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Brotnov has the chicks

Lowell, Syringa News

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Marie Smith Lowell, Syringa 926-4430 intheloft2005@hotmail.com

LOWELL/SYRINGA — So now we have April upriver, and the real cure for cabin fever is sunshine. Get out, get moving, get your boots and garden gloves on, get on your game, (whatever that means) we are free. The Wilderness Inn is open for breakfast and lunch, Cougar Canyon is open during the day as well, we have construction going on and gravel being delivered. The bulbs are sprouting (not sure if that’s the right garden term, but sounds good). It’s finally spring in Lowell.

The activity on the hill above the confluence has picked up in the last week. Rick and Stephnie Moore are finishing their house with anticipation of moving in and retiring next fall, and Dave and Pat Shindel are also in the process of retiring and spending more time in Idaho. The big house overlooking the Selway River in Lowell is getting a lot of attention, and the occupants there are here a lot as well. So it’s a mecca for activity right now, as compared to a few weeks ago.

The Lochsa is coming up fast, we will be getting big-time rafters very soon.

Lorraine Smith is planting her perennials and getting ready to bake those great Syringa pies. She’s been outside gardening in the rain, a sign of true cabin fever. Becky Allen Brotnov is working with her baby chicks with one hand and towing somebody‘s truck out of a ditch with the other. Mary Park is enjoying Roasted Ethiopia Abaca coffee at her lovely home along the Clearwater; she’s getting her dog kennels all spruced up and probably preparing for a training run. Ann Ryan is home after her birthday bash and getting ready to open her café, and Marie Smith is wishing she was doing all of those things, but instead is writing this fun-filled article and doing bookkeeping. Nothing like a little self-pity to get you through a Sunday afternoon.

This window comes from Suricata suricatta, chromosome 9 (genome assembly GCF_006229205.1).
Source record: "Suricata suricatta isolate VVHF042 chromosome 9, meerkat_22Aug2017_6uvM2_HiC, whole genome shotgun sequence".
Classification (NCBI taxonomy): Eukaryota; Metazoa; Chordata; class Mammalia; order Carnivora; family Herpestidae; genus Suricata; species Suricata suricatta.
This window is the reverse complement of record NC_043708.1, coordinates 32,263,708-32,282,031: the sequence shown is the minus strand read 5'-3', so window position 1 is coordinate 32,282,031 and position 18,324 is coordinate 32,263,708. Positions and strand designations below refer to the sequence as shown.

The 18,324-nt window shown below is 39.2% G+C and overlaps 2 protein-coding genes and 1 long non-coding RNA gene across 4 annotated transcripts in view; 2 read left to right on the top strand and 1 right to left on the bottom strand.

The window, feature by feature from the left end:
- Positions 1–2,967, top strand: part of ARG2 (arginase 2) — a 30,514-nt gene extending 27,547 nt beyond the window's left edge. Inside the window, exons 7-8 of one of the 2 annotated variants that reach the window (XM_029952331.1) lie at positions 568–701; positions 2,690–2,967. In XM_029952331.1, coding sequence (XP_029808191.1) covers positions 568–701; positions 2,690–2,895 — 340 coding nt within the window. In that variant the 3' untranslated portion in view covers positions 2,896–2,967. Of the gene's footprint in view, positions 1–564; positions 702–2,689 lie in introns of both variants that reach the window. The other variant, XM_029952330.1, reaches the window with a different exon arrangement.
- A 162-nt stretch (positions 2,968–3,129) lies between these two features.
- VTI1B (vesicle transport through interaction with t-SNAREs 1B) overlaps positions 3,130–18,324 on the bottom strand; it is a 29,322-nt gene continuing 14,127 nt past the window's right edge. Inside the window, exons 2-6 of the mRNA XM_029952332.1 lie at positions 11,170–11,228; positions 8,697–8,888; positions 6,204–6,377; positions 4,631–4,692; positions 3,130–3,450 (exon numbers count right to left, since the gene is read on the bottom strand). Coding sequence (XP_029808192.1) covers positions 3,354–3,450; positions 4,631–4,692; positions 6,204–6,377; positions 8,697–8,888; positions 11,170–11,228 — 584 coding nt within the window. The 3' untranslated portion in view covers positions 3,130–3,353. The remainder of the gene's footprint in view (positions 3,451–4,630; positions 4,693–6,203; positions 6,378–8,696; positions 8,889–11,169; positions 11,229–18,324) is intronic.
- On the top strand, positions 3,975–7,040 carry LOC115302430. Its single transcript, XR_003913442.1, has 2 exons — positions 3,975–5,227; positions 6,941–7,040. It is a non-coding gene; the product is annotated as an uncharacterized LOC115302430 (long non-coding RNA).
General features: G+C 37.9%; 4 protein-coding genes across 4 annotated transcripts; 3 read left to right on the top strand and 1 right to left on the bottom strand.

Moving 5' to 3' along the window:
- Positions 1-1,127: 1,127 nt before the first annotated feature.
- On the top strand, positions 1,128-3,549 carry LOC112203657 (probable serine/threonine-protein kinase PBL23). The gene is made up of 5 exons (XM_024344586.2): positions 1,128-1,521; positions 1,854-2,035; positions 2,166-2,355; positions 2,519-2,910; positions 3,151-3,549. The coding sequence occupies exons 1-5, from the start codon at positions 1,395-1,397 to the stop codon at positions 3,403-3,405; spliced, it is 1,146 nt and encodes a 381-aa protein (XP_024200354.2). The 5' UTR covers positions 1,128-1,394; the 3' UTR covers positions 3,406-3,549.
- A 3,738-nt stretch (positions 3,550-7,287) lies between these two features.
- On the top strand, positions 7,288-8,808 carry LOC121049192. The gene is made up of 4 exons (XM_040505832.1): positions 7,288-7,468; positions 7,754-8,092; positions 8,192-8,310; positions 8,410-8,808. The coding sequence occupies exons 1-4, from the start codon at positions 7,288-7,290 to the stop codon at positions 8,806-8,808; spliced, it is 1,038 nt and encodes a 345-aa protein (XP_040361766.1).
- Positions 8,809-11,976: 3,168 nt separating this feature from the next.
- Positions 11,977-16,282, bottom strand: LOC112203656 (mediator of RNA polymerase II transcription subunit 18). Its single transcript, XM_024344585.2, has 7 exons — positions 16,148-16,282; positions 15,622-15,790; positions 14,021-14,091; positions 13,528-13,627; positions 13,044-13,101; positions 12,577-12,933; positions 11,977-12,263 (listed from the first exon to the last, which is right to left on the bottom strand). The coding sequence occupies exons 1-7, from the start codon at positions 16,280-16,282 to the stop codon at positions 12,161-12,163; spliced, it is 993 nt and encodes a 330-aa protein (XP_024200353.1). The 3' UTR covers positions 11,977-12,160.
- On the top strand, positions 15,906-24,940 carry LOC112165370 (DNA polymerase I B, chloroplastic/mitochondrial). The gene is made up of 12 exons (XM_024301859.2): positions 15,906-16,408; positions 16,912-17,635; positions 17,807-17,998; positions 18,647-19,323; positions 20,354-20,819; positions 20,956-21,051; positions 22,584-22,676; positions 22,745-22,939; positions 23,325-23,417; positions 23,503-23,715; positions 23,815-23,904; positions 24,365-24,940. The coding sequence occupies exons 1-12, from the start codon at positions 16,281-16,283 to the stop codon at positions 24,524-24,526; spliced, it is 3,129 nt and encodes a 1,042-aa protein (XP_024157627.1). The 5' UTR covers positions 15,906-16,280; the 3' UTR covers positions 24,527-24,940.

The Nez Perce Tribe was up for a few days last week. I think they either check the fish traps or work on the fish ladders. They are just like the rest of the crews who work up here, up early, out all day rain or shine, and they get done whatever it is that they came upriver to do. It’s nice to have some activity going on upriver and when summer comes we will all be ready for it.

That big mud slide on the coast up in Washington made me have a new lease on life. If I complain about a little mud slide on Highway 12, or a muddy driveway, just bop me over the head and remind me how lucky I am.

I hate to be the only reporter in the Free Press news who mentions the hope of butterflies and tulips and sits looking for sunshine, but there is nothing else going on up here except the opposite: muddy roads, big old hairy animals, and the ones who pursue them, and river rats, and all that goes along with life in the wilderness. If they wanted to do a TV reality show about Lowell and Syringa we’d have to wash our camo and hair and hide our shovels. But for a price, we would do it.

Miss Ruthie and Miss Ella were out and about riding their bikes during the weekend. They started telling some jokes, and one of them came from their dad, written by their dad, Mike Smith Jr., from when he was 10-years-old in the talent show in Kooskia. “So this guy went into the hospital for a brain transplant and after they took out his brain he sat up, jumped off the operating table and ran away. They looked for years and years and finally found him. He was mayor of Weippe.” LOL

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